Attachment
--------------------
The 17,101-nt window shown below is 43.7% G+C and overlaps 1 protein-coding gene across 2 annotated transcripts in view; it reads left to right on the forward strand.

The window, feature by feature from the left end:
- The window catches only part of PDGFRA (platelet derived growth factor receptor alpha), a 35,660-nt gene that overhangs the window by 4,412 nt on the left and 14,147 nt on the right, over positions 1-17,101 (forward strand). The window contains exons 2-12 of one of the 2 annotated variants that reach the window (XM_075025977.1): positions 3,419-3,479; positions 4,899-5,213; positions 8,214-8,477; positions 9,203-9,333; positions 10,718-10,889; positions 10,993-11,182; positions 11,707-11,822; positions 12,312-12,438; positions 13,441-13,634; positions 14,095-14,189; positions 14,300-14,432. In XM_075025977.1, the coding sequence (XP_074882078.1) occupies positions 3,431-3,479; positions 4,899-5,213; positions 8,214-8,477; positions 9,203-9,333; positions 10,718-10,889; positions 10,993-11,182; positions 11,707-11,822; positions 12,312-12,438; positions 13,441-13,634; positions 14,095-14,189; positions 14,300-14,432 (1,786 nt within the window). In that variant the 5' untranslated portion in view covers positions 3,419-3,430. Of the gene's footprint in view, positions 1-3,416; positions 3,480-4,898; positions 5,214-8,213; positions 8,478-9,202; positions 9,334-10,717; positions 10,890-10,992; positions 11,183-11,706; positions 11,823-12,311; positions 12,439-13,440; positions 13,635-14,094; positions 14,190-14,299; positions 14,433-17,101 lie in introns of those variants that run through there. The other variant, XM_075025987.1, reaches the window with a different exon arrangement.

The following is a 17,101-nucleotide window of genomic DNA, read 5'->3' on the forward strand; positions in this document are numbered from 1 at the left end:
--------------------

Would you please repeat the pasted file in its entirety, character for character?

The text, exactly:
The 17,101-nt window shown below is 43.7% G+C and overlaps 1 protein-coding gene across 2 annotated transcripts in view; it reads left to right on the forward strand.

The window, feature by feature from the left end:
- The window catches only part of PDGFRA (platelet derived growth factor receptor alpha), a 35,660-nt gene that overhangs the window by 4,412 nt on the left and 14,147 nt on the right, over positions 1-17,101 (forward strand). The window contains exons 2-12 of one of the 2 annotated variants that reach the window (XM_075025977.1): positions 3,419-3,479; positions 4,899-5,213; positions 8,214-8,477; positions 9,203-9,333; positions 10,718-10,889; positions 10,993-11,182; positions 11,707-11,822; positions 12,312-12,438; positions 13,441-13,634; positions 14,095-14,189; positions 14,300-14,432. In XM_075025977.1, the coding sequence (XP_074882078.1) occupies positions 3,431-3,479; positions 4,899-5,213; positions 8,214-8,477; positions 9,203-9,333; positions 10,718-10,889; positions 10,993-11,182; positions 11,707-11,822; positions 12,312-12,438; positions 13,441-13,634; positions 14,095-14,189; positions 14,300-14,432 (1,786 nt within the window). In that variant the 5' untranslated portion in view covers positions 3,419-3,430. Of the gene's footprint in view, positions 1-3,416; positions 3,480-4,898; positions 5,214-8,213; positions 8,478-9,202; positions 9,334-10,717; positions 10,890-10,992; positions 11,183-11,706; positions 11,823-12,311; positions 12,439-13,440; positions 13,635-14,094; positions 14,190-14,299; positions 14,433-17,101 lie in introns of those variants that run through there. The other variant, XM_075025987.1, reaches the window with a different exon arrangement.

The following is a 17,101-nucleotide window of genomic DNA, read 5'->3' on the forward strand; positions in this document are numbered from 1 at the left end: